In a blast of cool air, Mom came out of her room, leaving the quilts swinging between the twin worlds of hot and cold. She was wearing new jeans and a light blouse with shoulder-pads and ruffles, so I wasn't surprised when she told me to put my shoes on, we were going somewhere.

“But, I'm watching a show!”

A look of careless indifference. It wasn't worth it. It didn't matter to her what I was doing. It never mattered as long as the chores got done first, I didn't argue with her when she told me something, and I didn't cuss where she could hear it.

One muddy pair of boots later, we were in the station wagon. I sat in the seat with my face up toward the dash so the AC was blowing my hair back like I was in a convertible, and the Dodge flew over the potholes and bumps. My mother's strategy to make dirt roads feel smooth was to drive fast enough that you just bounced over everything instead of taking the time to savor each jolt individually.

She turned left at the end of the road, not right which led toward the highway, and I asked her where we were going down there.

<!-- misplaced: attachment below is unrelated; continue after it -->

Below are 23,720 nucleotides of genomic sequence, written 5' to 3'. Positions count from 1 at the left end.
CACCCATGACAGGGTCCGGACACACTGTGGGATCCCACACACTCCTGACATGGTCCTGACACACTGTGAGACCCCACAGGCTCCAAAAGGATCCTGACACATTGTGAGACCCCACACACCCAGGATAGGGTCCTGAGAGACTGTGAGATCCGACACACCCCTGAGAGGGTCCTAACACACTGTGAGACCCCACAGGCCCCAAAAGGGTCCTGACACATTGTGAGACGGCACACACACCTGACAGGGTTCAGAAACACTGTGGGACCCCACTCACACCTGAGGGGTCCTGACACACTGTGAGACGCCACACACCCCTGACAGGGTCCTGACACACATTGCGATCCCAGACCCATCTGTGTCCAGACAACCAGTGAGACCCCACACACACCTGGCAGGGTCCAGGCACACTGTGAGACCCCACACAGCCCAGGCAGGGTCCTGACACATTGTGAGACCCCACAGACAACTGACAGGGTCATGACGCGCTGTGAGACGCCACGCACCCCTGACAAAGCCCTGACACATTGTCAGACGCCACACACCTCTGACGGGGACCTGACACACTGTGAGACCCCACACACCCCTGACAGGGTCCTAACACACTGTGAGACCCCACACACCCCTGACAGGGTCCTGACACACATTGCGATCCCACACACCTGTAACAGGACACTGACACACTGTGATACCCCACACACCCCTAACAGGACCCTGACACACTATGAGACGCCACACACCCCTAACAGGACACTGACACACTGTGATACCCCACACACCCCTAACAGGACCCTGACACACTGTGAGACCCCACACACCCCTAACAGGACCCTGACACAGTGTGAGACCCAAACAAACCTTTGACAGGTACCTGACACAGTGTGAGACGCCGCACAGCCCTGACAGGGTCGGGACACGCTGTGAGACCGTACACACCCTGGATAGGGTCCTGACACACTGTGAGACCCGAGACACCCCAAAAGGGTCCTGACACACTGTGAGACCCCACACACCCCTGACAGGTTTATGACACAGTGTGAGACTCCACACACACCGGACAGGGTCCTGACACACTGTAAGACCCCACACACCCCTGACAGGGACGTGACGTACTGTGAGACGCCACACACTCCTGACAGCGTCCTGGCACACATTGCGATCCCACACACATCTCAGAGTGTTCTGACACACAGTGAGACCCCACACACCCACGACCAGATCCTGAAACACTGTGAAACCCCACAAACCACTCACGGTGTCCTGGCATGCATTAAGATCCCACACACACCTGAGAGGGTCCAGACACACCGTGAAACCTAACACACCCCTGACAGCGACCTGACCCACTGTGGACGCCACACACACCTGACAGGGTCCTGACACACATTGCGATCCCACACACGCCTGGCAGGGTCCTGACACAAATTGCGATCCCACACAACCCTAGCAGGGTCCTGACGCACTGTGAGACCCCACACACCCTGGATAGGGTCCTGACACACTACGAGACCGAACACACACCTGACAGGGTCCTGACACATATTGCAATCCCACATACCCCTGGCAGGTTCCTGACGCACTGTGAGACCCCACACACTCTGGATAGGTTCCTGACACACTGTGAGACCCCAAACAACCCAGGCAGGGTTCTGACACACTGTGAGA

“Going to get some milk from Harriett Bly. She bought a cow a while back and now has more milk than she can handle, so she's giving us some. Want to make cheese?”

I sighed. Harriet was Mom's new friend from up north somewhere. Her husband drove a Frito-Lay truck, and rear ended my mother's old station wagon coming home from work late one night. That's how we got the new station wagon, and how my mother became friends with a yankee. I'd never been to their house.

Then, my stomach turned as I thought of homemade cheese. If it was anything like the homemade root beer my dad had made from a recipe in the back of Mother Earth News or the homemade bread Mom kept trying to make, then I didn't want any of it. But then, there was the fact she could make really good cheesecake. If she could make cheesecake, then she could probably make cheese, I decided.

Harriet lived, it turns out, in a brown double-wide trailer at the very end of the road near the bayou. We got out of the station wagon and walked up through knee-deep weeds to the front door, and Ms. Bly came out to greet us, apologizing about the sorry state of the yard. She'd insisted when I met her the first time at our house the week before that I must call her Ms. Bly, never Harriet. She was strange in lots of ways like that.

The living room of the trailer was ice cold, and a large wood shelving unit held a 23” TV in the corner. I sat down and began to watch Dukes of Hazzard which was already going, and Harriet called out down the hall “Aaron, get out here and be sociable! Rita's son ... Daniel ... is here.”